## Complex Networks

- MO|20|02: Real-World Networks
- MO|27|02: Visualization and Simulation of Large Real-World Networks
- MO|06|03: Economic and Financial Networks
- MO|13|03: Early-warning Signals in Financial Networks
- MO|20|03: Epidemics on Networks
- MO|27|03: What Makes Network Problems Hard to Solve?

### Challenges and Perspectives

Dr Michael Emmerich, Dr Diego Garlaschelli, Professor Frank den Hollander

Networks are the backbone of modern society. Technological developments have created large networks for the transport of people, goods, information, money and energy. For instance, billions of people in the world are connected via the internet.

In this series we give examples of real-world networks, discuss key questions, describe key models, and explain how networks can be analysed, simulated, controlled and optimised.

Lectures on Monday nights

20 and 27 February

6, 13, 20 and 27 March

7:30 pm to 9:00 pm

Room 011

Lipsius Building

Cleveringaplaats 1

Leiden

### MO|20|02: Real-World Networks

This opening lecture describes examples of large networks in society. Empirical properties of real-world networks show a high degree of universality. Some key questions and key challenges are discussed.

Speaker: Frank den Hollander, Professor of Probability; Analysis and Stochastics, Mathematical Institute, Leiden University

### MO|27|02: Visualization and Simulation of Large Real-World Networks

This lecture discusses how computers can be used to simulate the growth and dynamics of real world networks. Examples from various areas of network simulation will be given, such as biological processes, traffic simulation and dynamics of social networks. Moreover, some ideas about underlying computational techniques, their capabilities and limitations, are discussed.

Speaker: Dr Michael Emmerich, Associate professor; Algorithms and Software Technology, Leiden Institute of Advanced Computer Science, Leiden University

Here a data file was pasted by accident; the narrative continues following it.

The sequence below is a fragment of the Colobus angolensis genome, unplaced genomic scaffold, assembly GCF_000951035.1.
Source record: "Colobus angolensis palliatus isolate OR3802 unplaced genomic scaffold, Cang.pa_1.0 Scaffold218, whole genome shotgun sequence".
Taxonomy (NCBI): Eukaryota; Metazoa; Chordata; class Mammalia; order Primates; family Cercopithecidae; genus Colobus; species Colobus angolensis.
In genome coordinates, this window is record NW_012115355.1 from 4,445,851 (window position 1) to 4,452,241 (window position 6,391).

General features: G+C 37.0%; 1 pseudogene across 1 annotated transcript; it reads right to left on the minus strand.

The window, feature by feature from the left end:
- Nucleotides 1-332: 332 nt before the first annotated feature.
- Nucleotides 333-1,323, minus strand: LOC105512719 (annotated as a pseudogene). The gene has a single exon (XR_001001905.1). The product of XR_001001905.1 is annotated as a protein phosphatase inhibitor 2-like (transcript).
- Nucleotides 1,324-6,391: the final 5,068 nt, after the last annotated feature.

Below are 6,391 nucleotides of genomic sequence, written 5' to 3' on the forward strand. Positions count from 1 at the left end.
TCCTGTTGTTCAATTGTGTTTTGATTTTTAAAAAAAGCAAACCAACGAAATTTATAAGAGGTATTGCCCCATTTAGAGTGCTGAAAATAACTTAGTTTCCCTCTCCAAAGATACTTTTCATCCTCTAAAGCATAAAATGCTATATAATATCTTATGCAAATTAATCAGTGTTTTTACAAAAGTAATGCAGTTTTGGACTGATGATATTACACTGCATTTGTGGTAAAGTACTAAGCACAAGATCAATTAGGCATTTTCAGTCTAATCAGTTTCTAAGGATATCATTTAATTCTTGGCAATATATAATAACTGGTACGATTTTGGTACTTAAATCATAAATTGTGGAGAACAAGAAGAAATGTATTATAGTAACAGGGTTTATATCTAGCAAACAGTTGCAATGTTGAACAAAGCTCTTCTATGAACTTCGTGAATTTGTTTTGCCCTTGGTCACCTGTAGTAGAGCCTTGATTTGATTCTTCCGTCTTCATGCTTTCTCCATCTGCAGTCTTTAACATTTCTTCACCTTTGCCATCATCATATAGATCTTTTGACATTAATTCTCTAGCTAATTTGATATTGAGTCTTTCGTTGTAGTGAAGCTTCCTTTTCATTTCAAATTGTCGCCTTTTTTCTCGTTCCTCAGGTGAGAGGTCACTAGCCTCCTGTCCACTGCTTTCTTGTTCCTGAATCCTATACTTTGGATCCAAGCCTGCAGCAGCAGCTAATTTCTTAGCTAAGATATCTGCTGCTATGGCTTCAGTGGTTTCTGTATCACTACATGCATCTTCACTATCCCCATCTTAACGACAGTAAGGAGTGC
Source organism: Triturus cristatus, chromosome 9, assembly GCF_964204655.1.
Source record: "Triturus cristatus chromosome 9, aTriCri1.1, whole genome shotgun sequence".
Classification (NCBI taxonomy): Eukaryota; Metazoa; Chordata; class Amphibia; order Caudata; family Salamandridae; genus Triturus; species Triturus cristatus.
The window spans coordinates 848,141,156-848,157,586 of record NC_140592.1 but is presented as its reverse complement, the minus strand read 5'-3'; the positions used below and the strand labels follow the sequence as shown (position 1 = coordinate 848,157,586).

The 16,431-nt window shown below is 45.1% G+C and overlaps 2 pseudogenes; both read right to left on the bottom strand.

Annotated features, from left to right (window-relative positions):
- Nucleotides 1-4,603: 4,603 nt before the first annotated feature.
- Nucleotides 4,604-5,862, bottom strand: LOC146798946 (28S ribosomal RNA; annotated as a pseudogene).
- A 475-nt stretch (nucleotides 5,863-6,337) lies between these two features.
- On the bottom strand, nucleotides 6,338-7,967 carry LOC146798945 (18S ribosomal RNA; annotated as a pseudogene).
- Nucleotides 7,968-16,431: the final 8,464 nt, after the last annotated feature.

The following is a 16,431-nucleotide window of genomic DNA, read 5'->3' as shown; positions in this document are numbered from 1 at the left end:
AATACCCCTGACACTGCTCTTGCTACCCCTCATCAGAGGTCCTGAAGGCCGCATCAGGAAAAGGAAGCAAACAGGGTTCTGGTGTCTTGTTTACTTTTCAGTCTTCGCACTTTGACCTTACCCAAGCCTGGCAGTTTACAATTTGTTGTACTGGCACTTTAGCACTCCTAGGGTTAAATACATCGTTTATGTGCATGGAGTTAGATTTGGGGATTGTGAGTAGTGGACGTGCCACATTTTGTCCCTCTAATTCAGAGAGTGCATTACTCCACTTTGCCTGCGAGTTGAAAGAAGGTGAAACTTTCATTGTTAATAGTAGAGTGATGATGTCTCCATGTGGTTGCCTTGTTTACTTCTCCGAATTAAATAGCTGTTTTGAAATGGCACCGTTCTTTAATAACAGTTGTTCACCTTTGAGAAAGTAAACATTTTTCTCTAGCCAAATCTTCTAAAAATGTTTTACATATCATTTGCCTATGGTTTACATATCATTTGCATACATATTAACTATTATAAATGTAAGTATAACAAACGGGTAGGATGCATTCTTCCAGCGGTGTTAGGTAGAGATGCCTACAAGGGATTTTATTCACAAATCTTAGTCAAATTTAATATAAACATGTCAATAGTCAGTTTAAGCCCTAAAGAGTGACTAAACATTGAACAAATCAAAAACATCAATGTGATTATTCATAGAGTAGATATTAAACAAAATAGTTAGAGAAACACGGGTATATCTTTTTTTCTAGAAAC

### MO|06|03: Economic and Financial Networks

Investors, traders, banks, firms, and governments form intricately connected networks that determine the functioning and the (in)stability of economies and markets. Often, complete information about these networks is not available. How can these networks be described? Can they be reliably reconstructed from partial information? Can the risk of collapse of a financial network be estimated?

Speaker: Dr Diego Garlaschelli, Associate professor; Econophysics and Network Theory, Leiden Institute of Physics, Leiden University

### MO|13|03: Early-warning Signals in Financial Networks

While financial systems appear to be stable most of the time, big unforeseen events such as the financial crisis in 2008 have shown that major instabilities can develop abruptly. What are the network origins of such instabilities? Is it possible to determine whether a financial network is departing from an equilibrium state? Can early-warning signals of financial collapse be identified in real networks?

Speaker: **Dr Diego Garlaschelli**, Associate professor; Econophysics and Network Theory, Leiden Institute of Physics, Leiden University

### MO|20|03: Epidemics on Networks

What characteristics of a network are crucial in determining how a disease spreads over it? Can a network sustain an epidemic or not? What measures can be taken to avoid an epidemic?

Speaker: **Frank den Hollander**, Professor of Probability; Analysis and Stochastics, Mathematical Institute, Leiden University

### MO|27|03: What Makes Network Problems Hard to Solve?

**Transitions in Computational Complexity
**This lecture is about practically relevant problems on networks and their difficulty, ranging from simple problems to problems that seem to be almost impossible to solve – even on parallel computers. Many of the very difficult problems are related to complex networks: for instance finding optimal round trips, detecting community structures, or finding energy minimal states in crystal structures. Surprisingly, often problems that are at first glance very similar to these problems, such as finding a shortest path or finding energy minimal states on planar lattices, can be solved in short time. Complex network theory has recently offered a partial understanding of what, essentially, makes problems difficult to solve. This research might shed a new light to one of the biggest unsolved problems in computer science and mathematics – the 'NP not equals P' conjecture.

Speaker:

**Dr Michael Emmerich**, Associate professor; Algorithms and Software Technology, Leiden Institute of Advanced Computer Science, Leiden University